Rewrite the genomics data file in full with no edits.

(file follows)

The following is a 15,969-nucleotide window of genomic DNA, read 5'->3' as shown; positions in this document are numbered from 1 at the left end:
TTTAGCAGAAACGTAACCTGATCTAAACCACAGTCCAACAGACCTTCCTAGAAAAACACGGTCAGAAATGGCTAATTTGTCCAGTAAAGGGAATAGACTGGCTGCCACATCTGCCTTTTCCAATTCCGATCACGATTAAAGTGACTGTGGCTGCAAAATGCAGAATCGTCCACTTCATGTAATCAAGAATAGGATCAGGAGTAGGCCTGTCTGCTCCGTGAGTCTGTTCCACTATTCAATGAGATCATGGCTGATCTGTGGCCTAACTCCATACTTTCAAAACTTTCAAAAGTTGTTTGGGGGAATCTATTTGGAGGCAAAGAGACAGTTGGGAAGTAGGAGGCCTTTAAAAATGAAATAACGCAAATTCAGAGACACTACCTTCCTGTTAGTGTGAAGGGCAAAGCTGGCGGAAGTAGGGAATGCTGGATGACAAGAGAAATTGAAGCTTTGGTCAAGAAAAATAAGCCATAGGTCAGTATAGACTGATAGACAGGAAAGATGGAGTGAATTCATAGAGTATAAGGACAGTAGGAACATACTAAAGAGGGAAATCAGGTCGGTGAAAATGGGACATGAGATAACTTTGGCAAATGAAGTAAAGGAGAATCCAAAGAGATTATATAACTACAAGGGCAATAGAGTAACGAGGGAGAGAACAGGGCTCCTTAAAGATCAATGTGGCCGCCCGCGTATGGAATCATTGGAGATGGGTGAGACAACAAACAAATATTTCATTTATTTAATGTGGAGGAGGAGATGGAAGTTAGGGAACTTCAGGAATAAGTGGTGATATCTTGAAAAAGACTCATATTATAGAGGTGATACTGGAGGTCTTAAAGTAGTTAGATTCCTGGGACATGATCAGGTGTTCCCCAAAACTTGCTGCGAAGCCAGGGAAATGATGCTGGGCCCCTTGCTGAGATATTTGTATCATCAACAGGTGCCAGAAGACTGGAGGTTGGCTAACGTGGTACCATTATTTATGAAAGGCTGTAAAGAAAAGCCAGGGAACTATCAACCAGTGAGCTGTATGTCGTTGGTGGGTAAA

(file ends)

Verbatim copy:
The following is a 15,969-nucleotide window of genomic DNA, read 5'->3' as shown; positions in this document are numbered from 1 at the left end:
TTTAGCAGAAACGTAACCTGATCTAAACCACAGTCCAACAGACCTTCCTAGAAAAACACGGTCAGAAATGGCTAATTTGTCCAGTAAAGGGAATAGACTGGCTGCCACATCTGCCTTTTCCAATTCCGATCACGATTAAAGTGACTGTGGCTGCAAAATGCAGAATCGTCCACTTCATGTAATCAAGAATAGGATCAGGAGTAGGCCTGTCTGCTCCGTGAGTCTGTTCCACTATTCAATGAGATCATGGCTGATCTGTGGCCTAACTCCATACTTTCAAAACTTTCAAAAGTTGTTTGGGGGAATCTATTTGGAGGCAAAGAGACAGTTGGGAAGTAGGAGGCCTTTAAAAATGAAATAACGCAAATTCAGAGACACTACCTTCCTGTTAGTGTGAAGGGCAAAGCTGGCGGAAGTAGGGAATGCTGGATGACAAGAGAAATTGAAGCTTTGGTCAAGAAAAATAAGCCATAGGTCAGTATAGACTGATAGACAGGAAAGATGGAGTGAATTCATAGAGTATAAGGACAGTAGGAACATACTAAAGAGGGAAATCAGGTCGGTGAAAATGGGACATGAGATAACTTTGGCAAATGAAGTAAAGGAGAATCCAAAGAGATTATATAACTACAAGGGCAATAGAGTAACGAGGGAGAGAACAGGGCTCCTTAAAGATCAATGTGGCCGCCCGCGTATGGAATCATTGGAGATGGGTGAGACAACAAACAAATATTTCATTTATTTAATGTGGAGGAGGAGATGGAAGTTAGGGAACTTCAGGAATAAGTGGTGATATCTTGAAAAAGACTCATATTATAGAGGTGATACTGGAGGTCTTAAAGTAGTTAGATTCCTGGGACATGATCAGGTGTTCCCCAAAACTTGCTGCGAAGCCAGGGAAATGATGCTGGGCCCCTTGCTGAGATATTTGTATCATCAACAGGTGCCAGAAGACTGGAGGTTGGCTAACGTGGTACCATTATTTATGAAAGGCTGTAAAGAAAAGCCAGGGAACTATCAACCAGTGAGCTGTATGTCGTTGGTGGGTAAA